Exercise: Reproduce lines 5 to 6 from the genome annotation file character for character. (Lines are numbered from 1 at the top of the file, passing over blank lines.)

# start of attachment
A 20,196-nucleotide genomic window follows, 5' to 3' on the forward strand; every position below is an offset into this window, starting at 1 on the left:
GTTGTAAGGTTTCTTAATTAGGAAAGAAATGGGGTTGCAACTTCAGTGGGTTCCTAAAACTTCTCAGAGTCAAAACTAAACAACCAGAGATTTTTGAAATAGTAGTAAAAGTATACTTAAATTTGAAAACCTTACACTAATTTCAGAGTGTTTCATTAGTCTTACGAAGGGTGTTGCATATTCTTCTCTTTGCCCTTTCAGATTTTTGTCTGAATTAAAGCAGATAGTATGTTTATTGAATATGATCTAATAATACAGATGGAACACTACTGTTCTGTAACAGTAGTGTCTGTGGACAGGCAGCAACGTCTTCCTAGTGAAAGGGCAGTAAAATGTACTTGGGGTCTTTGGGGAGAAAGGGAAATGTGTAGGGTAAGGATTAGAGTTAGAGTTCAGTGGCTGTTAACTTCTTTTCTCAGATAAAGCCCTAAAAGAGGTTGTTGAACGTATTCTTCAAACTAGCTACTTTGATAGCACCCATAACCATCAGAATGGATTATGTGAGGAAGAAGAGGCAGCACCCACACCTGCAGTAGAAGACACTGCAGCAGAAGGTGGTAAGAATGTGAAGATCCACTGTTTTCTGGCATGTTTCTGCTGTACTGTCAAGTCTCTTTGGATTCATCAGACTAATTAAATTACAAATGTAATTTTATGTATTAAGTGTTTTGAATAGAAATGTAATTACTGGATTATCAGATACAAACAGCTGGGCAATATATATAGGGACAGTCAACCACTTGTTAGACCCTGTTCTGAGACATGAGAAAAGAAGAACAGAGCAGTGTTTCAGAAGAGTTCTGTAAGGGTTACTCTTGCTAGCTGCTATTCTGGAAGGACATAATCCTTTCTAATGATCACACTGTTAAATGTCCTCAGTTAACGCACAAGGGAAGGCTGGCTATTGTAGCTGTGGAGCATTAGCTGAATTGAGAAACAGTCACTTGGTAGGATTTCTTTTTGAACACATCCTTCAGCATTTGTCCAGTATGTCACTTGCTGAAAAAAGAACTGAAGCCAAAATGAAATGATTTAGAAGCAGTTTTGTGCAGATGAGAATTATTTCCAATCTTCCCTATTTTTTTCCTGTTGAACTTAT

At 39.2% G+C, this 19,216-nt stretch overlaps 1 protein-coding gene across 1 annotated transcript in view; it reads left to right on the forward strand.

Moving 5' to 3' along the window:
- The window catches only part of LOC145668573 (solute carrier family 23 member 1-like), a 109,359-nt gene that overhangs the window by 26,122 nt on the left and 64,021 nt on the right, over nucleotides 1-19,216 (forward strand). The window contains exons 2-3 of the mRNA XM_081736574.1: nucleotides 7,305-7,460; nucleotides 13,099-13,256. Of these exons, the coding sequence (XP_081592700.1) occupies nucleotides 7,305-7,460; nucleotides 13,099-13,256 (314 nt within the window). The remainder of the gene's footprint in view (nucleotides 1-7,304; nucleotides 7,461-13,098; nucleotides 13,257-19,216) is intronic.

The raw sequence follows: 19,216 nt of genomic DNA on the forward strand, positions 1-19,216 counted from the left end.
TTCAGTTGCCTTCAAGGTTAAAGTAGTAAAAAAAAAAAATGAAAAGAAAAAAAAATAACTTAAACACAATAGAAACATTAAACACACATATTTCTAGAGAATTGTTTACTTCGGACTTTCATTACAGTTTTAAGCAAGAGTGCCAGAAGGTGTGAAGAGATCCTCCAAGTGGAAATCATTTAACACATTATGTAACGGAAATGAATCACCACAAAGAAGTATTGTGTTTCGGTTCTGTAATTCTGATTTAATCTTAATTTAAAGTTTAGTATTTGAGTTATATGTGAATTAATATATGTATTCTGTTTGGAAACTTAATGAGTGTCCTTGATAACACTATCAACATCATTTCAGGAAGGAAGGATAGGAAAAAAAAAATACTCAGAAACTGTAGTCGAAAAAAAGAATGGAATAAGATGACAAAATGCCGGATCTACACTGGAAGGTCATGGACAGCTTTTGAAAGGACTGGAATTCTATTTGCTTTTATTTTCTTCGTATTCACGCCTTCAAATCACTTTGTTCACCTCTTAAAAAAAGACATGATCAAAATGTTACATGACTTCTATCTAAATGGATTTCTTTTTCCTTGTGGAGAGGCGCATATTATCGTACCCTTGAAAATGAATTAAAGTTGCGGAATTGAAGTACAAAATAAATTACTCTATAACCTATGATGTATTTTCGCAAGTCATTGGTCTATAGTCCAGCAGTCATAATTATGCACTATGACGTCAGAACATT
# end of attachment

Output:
- The window catches only part of LOC145668573 (solute carrier family 23 member 1-like), a 109,359-nt gene that overhangs the window by 26,122 nt on the left and 64,021 nt on the right, over nucleotides 1-19,216 (forward strand). The window contains exons 2-3 of the mRNA XM_081736574.1: nucleotides 7,305-7,460; nucleotides 13,099-13,256. Of these exons, the coding sequence (XP_081592700.1) occupies nucleotides 7,305-7,460; nucleotides 13,099-13,256 (314 nt within the window). The remainder of the gene's footprint in view (nucleotides 1-7,304; nucleotides 7,461-13,098; nucleotides 13,257-19,216) is intronic.

The raw sequence follows: 19,216 nt of genomic DNA on the forward strand, positions 1-19,216 counted from the left end.